Andrew Kushnir, DVM
Andrew Kushnir, DVM
Graduation Date: 2019
St. George’s University School of Veterinary Medicine graduate Dr. Andrew Kushnir may have some star power.
Since graduating in 2019, he has made media appearances on multiple veterinary-themed podcasts, social media, and cable programs, including Vanderpump Dogs on the Peacock Channel. But Kushnir, who describes his life simply as “in scrubs,” is not seeking attention. He loves to talk about his work with wildlife animals both big and small.
With his DVM degree in hand, Dr. Kushnir settled in the San Diego area where he has since completed two internships before joining the staff of Project Wildlife, which is dedicated to treating the area’s diverse population of endangered species. A love for medicine runs in the family, too, as both of Dr. Kushnir’s siblings, Christina and Matthew, graduated from SGU’s School of Medicine.
SGU News spoke to Dr. Kushnir to learn how he fell in love with animals and what drove his desire to work with this population as a profession.
St. George’s University: How did you get involved with Project Wildlife?
Dr. Andrew Kushnir: I never really saw myself as the kind of veterinarian you’d find at a local small animal practice. I always wanted to be working with the most vulnerable animal populations such as wildlife, animals on the street, or in a shelter setting. Essentially, those who have no one really advocating for their health and well-being. After graduating from SGU, I went on to complete a Shelter Medicine internship followed by a Wildlife Medicine internship, both at San Diego Humane Society. Currently as a staff veterinarian at Project Wildlife in San Diego, we see 14,000 wildlife patients each year.
SGU: What is a typical day like for you at Project Wildlife?
Dr. Kushnir: A typical day at the wildlife center really depends on the season. During the spring and summer when wildlife is born, there is a non-stop flood of animals arriving for care. Examining over 100 new animals a day is not uncommon and their medical presentation can range from healthy babies to debilitated and injured adults. I could be examining a group of nine healthy young opossums one minute, and then scrubbing into orthopedic surgery to fix a fractured humerus in a great horned owl the next minute. During the ‘busy season,’ the days are incredibly long but incredible fulfilling, knowing we’ve been able to give these critters a second chance at life.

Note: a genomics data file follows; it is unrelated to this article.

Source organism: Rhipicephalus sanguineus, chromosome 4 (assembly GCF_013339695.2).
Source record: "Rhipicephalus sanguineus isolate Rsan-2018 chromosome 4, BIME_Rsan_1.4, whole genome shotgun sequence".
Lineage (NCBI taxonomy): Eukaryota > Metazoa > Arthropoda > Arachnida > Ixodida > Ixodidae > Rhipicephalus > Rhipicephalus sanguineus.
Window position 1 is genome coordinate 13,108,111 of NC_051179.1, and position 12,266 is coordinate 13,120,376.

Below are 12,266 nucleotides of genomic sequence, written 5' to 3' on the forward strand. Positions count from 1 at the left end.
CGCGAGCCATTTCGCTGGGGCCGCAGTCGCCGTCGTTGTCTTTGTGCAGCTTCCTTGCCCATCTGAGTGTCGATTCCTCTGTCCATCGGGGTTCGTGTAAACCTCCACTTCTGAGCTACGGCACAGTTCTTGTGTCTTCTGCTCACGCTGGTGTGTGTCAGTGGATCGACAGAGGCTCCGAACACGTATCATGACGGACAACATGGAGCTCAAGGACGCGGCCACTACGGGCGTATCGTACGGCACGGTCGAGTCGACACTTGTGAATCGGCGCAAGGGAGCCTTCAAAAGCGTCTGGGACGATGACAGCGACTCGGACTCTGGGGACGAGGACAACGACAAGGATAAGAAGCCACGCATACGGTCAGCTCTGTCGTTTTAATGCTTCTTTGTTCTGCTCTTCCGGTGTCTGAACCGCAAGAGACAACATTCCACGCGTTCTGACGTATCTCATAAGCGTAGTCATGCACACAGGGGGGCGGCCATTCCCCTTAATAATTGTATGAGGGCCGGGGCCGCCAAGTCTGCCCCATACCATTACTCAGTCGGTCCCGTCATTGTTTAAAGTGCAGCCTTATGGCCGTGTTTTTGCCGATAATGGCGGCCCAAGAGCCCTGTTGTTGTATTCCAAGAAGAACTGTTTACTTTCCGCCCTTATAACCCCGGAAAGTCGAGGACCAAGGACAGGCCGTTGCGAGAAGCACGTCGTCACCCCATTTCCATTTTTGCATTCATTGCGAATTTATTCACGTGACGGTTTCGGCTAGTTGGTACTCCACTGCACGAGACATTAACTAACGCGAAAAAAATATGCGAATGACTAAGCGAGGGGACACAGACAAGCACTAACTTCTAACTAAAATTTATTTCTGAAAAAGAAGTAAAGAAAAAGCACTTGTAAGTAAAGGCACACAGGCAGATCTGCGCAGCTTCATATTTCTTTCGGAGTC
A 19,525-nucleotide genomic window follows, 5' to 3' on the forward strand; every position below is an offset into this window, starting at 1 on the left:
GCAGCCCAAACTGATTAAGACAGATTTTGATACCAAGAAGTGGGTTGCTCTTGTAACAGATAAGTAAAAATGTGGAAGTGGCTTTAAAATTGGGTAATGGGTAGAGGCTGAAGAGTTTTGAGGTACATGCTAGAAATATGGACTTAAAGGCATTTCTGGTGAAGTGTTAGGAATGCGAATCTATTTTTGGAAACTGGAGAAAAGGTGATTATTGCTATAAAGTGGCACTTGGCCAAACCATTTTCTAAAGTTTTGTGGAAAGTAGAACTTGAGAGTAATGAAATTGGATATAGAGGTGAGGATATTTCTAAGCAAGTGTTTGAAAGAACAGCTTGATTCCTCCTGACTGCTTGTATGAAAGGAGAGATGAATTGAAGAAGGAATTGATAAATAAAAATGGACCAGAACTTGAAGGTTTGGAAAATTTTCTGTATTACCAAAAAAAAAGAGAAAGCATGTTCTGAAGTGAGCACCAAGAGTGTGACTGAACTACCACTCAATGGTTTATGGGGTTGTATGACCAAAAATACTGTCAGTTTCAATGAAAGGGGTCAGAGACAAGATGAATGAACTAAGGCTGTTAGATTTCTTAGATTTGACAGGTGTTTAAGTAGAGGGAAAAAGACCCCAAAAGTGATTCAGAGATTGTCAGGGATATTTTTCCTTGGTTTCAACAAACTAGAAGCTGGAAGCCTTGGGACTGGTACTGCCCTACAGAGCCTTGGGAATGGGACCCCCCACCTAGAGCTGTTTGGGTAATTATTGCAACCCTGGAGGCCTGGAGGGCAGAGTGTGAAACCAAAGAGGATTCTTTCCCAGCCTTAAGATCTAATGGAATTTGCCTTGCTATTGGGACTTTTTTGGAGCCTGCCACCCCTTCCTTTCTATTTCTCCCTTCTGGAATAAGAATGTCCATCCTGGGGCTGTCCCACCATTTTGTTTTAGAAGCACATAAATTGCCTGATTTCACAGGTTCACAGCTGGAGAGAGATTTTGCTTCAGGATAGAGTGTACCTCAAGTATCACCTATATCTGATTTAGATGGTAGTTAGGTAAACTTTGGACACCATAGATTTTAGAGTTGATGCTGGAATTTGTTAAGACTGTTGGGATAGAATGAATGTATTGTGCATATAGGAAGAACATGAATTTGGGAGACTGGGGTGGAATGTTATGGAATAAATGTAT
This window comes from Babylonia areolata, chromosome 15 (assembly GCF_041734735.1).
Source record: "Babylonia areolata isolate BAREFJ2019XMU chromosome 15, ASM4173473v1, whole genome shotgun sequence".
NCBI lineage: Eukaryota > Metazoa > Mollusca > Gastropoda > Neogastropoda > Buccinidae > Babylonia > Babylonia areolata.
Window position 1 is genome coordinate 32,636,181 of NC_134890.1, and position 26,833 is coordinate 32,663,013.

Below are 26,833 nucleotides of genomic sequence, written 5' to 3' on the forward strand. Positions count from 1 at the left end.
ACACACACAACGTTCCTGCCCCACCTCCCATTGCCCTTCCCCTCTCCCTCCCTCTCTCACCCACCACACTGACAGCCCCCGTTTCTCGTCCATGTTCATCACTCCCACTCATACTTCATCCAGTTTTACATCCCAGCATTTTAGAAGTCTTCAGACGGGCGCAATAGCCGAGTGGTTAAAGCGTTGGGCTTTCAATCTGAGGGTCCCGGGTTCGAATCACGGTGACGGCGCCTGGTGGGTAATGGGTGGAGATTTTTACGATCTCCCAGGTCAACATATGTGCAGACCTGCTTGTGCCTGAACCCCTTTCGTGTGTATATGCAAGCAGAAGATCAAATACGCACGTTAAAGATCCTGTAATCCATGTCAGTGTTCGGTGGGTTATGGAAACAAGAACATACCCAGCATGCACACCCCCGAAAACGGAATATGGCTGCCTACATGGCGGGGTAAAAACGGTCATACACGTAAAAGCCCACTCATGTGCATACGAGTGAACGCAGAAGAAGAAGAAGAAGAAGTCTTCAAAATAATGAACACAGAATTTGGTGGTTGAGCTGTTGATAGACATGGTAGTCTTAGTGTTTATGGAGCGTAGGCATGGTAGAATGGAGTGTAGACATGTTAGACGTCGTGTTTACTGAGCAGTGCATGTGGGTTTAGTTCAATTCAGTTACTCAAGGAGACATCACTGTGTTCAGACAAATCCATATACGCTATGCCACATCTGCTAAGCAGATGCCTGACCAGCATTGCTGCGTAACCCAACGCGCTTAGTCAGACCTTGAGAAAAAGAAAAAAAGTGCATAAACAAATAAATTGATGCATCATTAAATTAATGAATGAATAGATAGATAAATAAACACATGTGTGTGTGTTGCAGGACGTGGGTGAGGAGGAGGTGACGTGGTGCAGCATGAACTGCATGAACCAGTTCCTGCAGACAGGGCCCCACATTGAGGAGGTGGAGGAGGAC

SGU: Is it true that California has a unique wildlife population unlike any in the US, especially in the San Diego area?
Dr. Kushnir: We do. We care for over 300 different species of animals found throughout Southern California, ranging from hummingbirds and raccoons to mountain lions and black bears. We see essentially any wild animal living its life out beneath the open sky in California.
SGU: What appeals to you most about working with animals in this way?
Dr. Kushnir: I love work with wildlife and getting to experience first-hand just the incredible amount of diversity in this world. Seeing over 300 different species of birds, reptiles, and mammals each year both keeps me on my toes in the hospital and keeps me excited about what I’ll see next.
SGU: You find time to do quite a lot of volunteer work as well. Can you share some of the organizations that you donate your time to?
Dr. Kushnir: I regularly volunteer with Baja Spay/Neuter Foundation, an organization determined to reduce the stray dog and cat population in Baja California, Mexico. I am currently collaborating with RRRCORA (a center for rescue, rehabilitation, and release of native reptiles and amphibians in Central Florida) regarding disease and toxicosis surveillance. I spent this past November and December volunteering at a wildlife hospital in Costa Rica, where I discovered a fascination and love for sloths! I am also currently the sole veterinarian on the FIGS Healthcare Advisory Board.
SGU: You work in a highly specialized area. How did your education at SGU’s School of Veterinary Medicine prepare you for your career?
Dr. Kushnir: The transition from being a veterinary student to veterinary professional is challenging for everyone, but the experience of attending SGU and living in Grenada really prepared future professionals like myself on how to adapt to change. I think the life experience of living in Grenada was equally as important as the course material learned in veterinary school.